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John Bolton Resigns – The Wall Street Journal

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America’s adversaries have lost a rare internal check on President Trump’s inconstant and transactional security instincts, after John Bolton resigned as White House national security adviser. Image: Alex Wong/Getty Images

John Bolton

resigned as White House national security adviser on Tuesday, which must delight North Korea’s

Kim Jong Un,

Iran’s

Hassan Rouhani,

Russia’s

Vladimir Putin

and Venezuela’s

Nicolás Maduro.

America’s adversaries lost a rare internal restraint on President

Trump

’s inconstant and transactional security instincts. The world is now a more dangerous place.

Start with the fact that Mr. Trump didn’t tell the truth about firing Mr. Bolton. “I asked John for his resignation” due to policy disagreements, Mr. Trump tweeted. The disagreements were real. But Mr. Bolton says he offered to resign Monday during a conversation with the President on Afghanistan. Mr. Trump said they’d talk again in the morning.

Mr. Bolton went home on what was the 17-month anniversary of taking the job and decided to resign. He submitted his resignation letter Tuesday morning, even as the White House announced he’d be briefing the media on antiterror measures. Shortly thereafter Mr. Trump tried to spin the resignation as his idea with his tweet.

None of this speaks well of the President, who fears looking bad for having lost his third NSC adviser in three years.

James Mattis

resigned last year as Secretary of Defense, only to have Mr. Trump force him out two months early out of spite. Mr. Trump ousted

Rex Tillerson

as Secretary of State via tweet after months of publicly undercutting him. Mr. Trump is a hard man to work for.

A President deserves advisers who will implement his policies, but there’s no doubt Mr. Bolton did that even when he disagreed. The troubling implication of Mr. Bolton’s departure is that Mr. Trump doesn’t really want to hear opposing points of view. He says he does, but he makes work intolerable for those who give him contrary advice.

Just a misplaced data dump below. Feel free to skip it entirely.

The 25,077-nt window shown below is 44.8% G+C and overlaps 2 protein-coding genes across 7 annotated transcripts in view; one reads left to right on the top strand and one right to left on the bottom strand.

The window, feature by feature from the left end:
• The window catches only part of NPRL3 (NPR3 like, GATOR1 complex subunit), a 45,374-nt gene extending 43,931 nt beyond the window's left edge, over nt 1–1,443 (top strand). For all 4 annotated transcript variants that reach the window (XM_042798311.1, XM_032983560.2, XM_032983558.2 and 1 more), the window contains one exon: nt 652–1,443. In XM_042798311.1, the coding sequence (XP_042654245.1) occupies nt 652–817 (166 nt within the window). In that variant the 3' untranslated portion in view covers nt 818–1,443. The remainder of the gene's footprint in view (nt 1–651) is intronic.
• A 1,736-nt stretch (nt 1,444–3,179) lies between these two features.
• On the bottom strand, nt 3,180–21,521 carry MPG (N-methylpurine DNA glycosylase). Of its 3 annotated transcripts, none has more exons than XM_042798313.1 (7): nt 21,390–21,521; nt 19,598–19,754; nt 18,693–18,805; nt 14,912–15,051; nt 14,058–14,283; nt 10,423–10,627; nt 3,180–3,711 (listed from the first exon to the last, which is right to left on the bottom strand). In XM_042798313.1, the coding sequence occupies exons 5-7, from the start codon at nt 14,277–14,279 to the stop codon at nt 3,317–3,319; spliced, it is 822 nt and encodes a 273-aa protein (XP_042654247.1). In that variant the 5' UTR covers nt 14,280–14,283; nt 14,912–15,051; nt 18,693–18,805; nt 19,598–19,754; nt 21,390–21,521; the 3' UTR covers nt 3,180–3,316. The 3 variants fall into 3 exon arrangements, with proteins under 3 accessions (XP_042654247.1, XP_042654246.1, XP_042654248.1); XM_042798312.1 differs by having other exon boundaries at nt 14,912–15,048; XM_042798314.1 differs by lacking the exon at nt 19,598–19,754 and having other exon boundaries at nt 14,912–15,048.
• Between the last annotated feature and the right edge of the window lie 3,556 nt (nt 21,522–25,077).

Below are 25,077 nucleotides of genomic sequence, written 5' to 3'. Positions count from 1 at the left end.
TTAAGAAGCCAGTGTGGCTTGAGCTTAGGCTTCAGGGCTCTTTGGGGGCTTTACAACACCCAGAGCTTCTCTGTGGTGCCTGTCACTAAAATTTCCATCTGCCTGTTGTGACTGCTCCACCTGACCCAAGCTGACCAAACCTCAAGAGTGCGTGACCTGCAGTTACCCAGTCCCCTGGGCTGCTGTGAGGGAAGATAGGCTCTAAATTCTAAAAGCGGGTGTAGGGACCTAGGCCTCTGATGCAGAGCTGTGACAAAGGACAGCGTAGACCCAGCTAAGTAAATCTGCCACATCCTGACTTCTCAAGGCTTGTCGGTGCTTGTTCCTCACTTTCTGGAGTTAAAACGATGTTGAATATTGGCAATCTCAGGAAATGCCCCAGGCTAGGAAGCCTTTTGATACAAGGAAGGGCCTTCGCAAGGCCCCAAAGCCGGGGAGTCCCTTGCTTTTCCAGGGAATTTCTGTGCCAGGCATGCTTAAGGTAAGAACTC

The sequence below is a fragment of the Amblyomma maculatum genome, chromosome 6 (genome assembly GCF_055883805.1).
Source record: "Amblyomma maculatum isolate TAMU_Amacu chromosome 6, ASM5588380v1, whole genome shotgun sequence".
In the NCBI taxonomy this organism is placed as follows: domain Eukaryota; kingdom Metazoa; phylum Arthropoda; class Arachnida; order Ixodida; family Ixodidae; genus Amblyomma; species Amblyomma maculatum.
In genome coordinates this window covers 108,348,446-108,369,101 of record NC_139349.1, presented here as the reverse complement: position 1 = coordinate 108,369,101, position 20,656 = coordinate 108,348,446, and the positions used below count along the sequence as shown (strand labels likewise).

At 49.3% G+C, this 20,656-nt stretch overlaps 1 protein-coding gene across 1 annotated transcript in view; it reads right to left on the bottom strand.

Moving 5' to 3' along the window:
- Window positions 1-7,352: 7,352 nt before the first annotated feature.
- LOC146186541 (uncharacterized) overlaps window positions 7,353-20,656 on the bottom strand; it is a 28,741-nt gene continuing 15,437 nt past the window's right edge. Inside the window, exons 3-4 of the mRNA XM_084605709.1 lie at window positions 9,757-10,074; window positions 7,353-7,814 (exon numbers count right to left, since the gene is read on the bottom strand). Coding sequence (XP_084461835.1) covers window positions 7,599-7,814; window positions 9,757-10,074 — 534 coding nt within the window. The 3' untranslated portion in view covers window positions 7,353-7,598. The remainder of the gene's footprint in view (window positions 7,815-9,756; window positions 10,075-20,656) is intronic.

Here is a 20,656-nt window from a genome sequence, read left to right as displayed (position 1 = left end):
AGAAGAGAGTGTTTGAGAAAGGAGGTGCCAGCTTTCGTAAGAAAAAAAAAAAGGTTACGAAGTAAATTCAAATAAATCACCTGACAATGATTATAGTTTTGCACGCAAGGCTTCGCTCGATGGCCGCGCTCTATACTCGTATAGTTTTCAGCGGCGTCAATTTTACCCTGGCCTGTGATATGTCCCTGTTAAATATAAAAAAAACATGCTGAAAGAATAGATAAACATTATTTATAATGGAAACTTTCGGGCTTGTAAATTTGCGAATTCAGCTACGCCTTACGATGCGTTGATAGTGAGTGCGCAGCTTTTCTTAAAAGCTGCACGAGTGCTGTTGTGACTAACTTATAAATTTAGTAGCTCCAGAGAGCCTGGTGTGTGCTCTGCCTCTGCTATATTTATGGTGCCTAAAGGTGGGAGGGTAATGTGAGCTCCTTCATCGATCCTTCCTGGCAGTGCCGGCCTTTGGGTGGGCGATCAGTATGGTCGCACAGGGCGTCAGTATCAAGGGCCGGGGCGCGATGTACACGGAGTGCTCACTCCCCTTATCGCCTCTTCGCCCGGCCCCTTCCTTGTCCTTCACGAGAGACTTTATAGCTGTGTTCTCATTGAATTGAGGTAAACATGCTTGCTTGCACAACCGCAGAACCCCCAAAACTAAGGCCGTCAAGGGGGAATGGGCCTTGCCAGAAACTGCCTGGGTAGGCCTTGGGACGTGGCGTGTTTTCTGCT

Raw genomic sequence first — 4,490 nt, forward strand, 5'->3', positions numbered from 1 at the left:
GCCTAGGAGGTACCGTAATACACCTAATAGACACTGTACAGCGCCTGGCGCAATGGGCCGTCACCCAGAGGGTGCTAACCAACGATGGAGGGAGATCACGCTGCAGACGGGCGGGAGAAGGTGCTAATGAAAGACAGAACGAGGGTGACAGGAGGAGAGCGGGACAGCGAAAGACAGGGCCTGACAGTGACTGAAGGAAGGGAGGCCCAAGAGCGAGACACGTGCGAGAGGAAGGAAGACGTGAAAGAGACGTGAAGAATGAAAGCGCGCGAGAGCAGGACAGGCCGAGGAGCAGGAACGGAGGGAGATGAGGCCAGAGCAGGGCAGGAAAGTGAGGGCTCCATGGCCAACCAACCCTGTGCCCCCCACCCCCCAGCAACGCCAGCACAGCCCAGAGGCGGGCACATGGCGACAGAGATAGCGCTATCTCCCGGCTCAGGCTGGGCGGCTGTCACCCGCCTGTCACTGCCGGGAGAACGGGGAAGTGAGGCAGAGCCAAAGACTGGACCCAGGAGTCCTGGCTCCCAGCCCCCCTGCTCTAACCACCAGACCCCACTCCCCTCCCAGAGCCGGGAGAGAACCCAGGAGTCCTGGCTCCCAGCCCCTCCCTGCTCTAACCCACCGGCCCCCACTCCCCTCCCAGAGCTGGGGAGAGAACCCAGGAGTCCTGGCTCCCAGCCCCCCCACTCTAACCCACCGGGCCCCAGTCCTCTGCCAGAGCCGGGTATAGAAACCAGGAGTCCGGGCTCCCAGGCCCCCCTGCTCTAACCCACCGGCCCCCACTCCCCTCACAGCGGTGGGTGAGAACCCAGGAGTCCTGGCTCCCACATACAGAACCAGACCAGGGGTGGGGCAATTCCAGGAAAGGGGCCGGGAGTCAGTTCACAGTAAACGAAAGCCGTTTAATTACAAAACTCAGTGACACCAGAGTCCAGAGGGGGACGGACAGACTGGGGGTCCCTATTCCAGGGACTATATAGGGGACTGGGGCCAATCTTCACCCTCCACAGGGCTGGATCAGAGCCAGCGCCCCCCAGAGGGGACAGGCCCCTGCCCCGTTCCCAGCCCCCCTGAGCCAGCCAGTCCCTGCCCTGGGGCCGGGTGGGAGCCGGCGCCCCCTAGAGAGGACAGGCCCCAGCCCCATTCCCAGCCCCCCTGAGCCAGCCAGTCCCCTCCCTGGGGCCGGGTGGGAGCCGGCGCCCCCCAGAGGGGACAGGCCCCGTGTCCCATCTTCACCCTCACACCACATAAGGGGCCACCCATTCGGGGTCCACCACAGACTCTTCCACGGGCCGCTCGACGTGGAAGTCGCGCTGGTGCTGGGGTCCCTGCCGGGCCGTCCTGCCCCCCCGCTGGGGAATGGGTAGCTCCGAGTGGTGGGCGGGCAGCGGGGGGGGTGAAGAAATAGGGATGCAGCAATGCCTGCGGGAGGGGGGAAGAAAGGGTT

The difference isn’t the simplistic media line—from the left and also on the isolationist right—that Mr. Bolton is a hawk who prevented Mr. Trump from pursuing peace around the world. The real issue is that Mr. Trump thinks every security issue can be boiled down to a negotiation, and that every other head of state wants to do a deal like he does.

The terms matter less to Mr. Trump than the art of the deal. Mr. Bolton had the thankless task of telling Mr. Trump that a bad deal is worse than no deal, and that strategic ground must be prepared in advance and over time if you want to get a good deal.

In this role Mr. Bolton saved Mr. Trump more than once from his worst negotiating instincts. Mr. Bolton was one of those who argued in February that Mr. Trump should walk away from a bad deal with North Korea’s Kim in Hanoi.

He also was a lone Administration voice advising against signing a deal with the Afghan Taliban. Mr. Trump wants to withdraw all U.S. troops from Afghanistan, and it was the President’s idea to invite the Taliban to Camp David on the week of the anniversary of 9/11. Mr. Trump spared himself substantial embarrassment by cancelling the talks at the last minute, thanks in part to Mr. Bolton’s counsel.

For all of his tough talk, Mr. Trump doesn’t seem to want a tough foreign policy. His desire for deals is the reason he flatters dictators and strongmen on the other side of the negotiating table despite their records.

Mr. Trump has told his advisers to tone down criticism of China’s

Xi Jinping

on Hong Kong and the re-education camps in Xinjiang. Mr. Trump is reluctant to impose sanctions on Turkey for buying Russia’s S-400 missile system, despite a clear violation of NATO commitments. He’d like to loosen sanctions on Mr. Putin’s Russia, and he’d be pleased to sit down with Messrs. Rouhani or Maduro.

***

As he heads into a difficult re-election campaign, Mr. Trump should be sending a signal of reassurance and steadiness. Instead the world sees disarray inside the Administration and a President given to policy-making as impulsive as his

Twitter

feed.

The question now is what Mr. Bolton’s departure means for U.S. foreign policy for the next 14 months. The political pressure will build for some foreign-policy achievement as Election Day approaches. Yet to get North Korea, Iran or Russia to agree may require concessions that damage U.S. interests.

Another danger is that Mr. Trump’s behavior is increasingly self-isolating. He thinks individuals are expendable, but the advisers he has lost represent constituencies that ought to be on his side. Generals Mattis and

H.R. McMaster,

his second NSC adviser, represent the military. Mr. Bolton speaks for the Jacksonian wing of U.S. foreign policy that believes in a strong defense of American interests around the world. Mr. Trump should be cementing these loyalties, not undercutting them.

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